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On May 18, 2021, Santa Clara County’s Health Officer passed a public health order requiring businesses to track the vaccination status of their employees, contractors, or volunteers by June 1, 2021. Businesses must now take steps to determine whether each of their employees is fully vaccinated or not, regardless of whether they are working remotely or on-site. They must also maintain records for each staff member reflecting that person’s vaccinated status.

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On March 19, 2021, Governor Gavin Newsom signed into law SB 95, providing supplemental paid sick leave for COVID-related leaves and absences. The supplemental paid sick leave requirements apply in addition to previous paid time off requirements, such as statutory paid sick leave or vacation time provided by the employer. Although the statute requirements do not begin until March 29, 2021, the requirements will apply retroactively to January 1, 2021, and are effective through September 30, 2021. Employers should move quickly to examine and revise their policies, practices, and payroll records for compliance.

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We are proud to announce the release of our latest Quarterly Newsletter, which may be found here.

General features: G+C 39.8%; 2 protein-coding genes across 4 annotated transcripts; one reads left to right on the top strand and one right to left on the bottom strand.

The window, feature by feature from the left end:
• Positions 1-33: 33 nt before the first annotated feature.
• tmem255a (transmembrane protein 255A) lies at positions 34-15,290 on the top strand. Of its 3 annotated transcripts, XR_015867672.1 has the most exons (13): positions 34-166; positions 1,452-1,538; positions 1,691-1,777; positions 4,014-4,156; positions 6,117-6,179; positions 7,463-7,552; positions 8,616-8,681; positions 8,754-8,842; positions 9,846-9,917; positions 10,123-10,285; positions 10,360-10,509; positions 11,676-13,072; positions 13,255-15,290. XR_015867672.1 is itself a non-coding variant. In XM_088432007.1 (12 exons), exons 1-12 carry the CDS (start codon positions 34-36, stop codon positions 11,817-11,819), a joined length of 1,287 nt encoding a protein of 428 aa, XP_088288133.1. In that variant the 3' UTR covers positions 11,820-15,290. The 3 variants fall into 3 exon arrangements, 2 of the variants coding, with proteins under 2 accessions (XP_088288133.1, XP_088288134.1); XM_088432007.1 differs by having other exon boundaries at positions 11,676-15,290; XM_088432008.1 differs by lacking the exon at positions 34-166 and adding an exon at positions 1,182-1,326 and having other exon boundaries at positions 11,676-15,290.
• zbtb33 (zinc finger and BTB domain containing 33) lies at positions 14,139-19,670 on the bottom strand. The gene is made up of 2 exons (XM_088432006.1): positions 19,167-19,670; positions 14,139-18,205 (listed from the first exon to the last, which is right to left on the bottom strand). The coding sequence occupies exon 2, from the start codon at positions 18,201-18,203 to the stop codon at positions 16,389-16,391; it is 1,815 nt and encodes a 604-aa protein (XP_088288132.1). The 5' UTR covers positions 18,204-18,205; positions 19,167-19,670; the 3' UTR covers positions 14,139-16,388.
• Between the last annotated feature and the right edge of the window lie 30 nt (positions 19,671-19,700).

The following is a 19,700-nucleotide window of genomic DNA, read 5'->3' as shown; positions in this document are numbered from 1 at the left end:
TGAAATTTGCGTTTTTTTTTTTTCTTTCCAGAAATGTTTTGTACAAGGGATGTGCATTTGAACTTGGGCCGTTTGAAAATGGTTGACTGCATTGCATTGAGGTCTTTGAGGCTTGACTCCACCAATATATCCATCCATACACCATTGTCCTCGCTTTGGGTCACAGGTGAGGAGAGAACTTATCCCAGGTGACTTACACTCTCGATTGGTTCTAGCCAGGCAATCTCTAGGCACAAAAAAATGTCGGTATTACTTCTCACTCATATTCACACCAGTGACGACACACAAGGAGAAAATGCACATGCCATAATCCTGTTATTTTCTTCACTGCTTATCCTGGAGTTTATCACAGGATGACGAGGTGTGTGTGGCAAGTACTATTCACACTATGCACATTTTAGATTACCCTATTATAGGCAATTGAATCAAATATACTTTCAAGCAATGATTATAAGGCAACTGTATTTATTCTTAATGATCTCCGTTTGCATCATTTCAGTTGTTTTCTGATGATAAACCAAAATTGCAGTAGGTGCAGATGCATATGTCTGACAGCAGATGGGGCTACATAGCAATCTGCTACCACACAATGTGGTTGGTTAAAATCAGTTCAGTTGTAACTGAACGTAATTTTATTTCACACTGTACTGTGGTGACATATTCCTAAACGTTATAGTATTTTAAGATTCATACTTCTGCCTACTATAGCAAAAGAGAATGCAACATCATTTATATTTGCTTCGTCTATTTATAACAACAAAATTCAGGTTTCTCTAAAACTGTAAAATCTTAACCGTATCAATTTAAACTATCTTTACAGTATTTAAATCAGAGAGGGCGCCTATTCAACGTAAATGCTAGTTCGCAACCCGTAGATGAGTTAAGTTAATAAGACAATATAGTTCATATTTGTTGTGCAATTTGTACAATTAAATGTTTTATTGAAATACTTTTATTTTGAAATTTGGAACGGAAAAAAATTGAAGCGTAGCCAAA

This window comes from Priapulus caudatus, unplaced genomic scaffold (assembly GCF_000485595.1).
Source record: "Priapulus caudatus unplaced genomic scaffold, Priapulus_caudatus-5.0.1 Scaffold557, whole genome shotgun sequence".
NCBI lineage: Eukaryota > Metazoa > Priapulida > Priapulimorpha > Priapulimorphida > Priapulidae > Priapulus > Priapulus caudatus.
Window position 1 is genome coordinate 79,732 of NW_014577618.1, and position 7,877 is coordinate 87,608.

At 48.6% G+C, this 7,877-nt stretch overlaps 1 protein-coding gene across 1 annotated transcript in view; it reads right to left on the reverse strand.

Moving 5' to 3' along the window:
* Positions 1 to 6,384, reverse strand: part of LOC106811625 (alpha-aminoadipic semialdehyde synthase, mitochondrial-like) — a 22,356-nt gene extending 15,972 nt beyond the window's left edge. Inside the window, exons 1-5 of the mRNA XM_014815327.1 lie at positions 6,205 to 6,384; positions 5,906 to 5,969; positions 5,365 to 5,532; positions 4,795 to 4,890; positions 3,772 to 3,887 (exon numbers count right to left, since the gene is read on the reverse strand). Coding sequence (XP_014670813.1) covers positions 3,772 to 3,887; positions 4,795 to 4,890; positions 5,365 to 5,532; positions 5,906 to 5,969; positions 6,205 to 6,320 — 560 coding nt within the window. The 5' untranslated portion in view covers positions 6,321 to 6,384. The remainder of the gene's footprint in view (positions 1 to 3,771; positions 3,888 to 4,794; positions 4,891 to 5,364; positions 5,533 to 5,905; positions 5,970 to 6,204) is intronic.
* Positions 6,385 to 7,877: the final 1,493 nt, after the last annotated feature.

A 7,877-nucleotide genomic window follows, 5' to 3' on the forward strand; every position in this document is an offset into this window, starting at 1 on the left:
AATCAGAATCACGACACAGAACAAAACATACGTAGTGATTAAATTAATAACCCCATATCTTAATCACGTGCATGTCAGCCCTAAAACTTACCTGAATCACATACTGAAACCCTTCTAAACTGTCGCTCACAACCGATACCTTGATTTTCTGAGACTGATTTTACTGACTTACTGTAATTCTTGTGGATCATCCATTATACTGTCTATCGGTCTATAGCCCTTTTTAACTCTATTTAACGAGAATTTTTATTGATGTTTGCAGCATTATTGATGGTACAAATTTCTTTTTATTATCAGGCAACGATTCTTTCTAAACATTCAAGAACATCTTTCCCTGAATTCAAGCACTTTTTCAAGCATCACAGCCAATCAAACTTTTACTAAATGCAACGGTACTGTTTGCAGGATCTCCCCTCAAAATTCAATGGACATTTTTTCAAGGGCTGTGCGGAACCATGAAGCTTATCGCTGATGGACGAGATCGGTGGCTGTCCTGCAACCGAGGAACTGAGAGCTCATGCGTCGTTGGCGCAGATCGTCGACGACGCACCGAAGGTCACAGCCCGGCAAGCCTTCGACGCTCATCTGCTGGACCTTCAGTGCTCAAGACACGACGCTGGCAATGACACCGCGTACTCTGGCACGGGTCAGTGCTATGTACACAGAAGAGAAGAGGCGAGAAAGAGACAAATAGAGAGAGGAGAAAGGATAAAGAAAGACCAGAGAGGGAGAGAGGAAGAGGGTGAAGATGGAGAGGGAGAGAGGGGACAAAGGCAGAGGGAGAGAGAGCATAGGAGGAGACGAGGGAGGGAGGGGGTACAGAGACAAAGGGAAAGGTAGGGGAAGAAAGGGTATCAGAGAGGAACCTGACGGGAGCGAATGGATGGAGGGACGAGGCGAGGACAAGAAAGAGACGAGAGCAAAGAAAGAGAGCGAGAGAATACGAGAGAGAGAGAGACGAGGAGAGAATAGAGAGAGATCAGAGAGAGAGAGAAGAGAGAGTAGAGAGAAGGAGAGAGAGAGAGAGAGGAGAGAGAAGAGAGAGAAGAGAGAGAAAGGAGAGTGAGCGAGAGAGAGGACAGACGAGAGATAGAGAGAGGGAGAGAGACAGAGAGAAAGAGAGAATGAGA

This quarterly covers topics including:

  • Anticipated changes in labor law under the Biden Administration,
  • The latest Assembly and Senate Bills for California,
  • Minimum Wage updates, and
  • Classification of independent contractors.

Our newsletter summarizes key developments in the employment law arena on a quarterly basis, with a focus on how these developments may impact the hospitality industry and your operations. As you may have noticed, the legal landscape changes on a far more frequent basis than four times a year. So, when a particularly significant development occurs, we immediately publish a “Legal Alert” and make it available to each of our clients and subscribers. If you would like to stay abreast of legal developments in real-time, and receive our legal updates in a more timely fashion, we invite you to follow us on Instagram @stokeswagner.

THIS DOCUMENT PROVIDES A GENERAL SUMMARY AND IS FOR INFORMATIONAL/EDUCATIONAL PURPOSES ONLY. IT IS NOT INTENDED TO BE COMPREHENSIVE, NOR DOES IT CONSTITUTE LEGAL ADVICE. PLEASE CONSULT WITH COUNSEL BEFORE TAKING OR REFRAINING FROM TAKING ANY ACTION.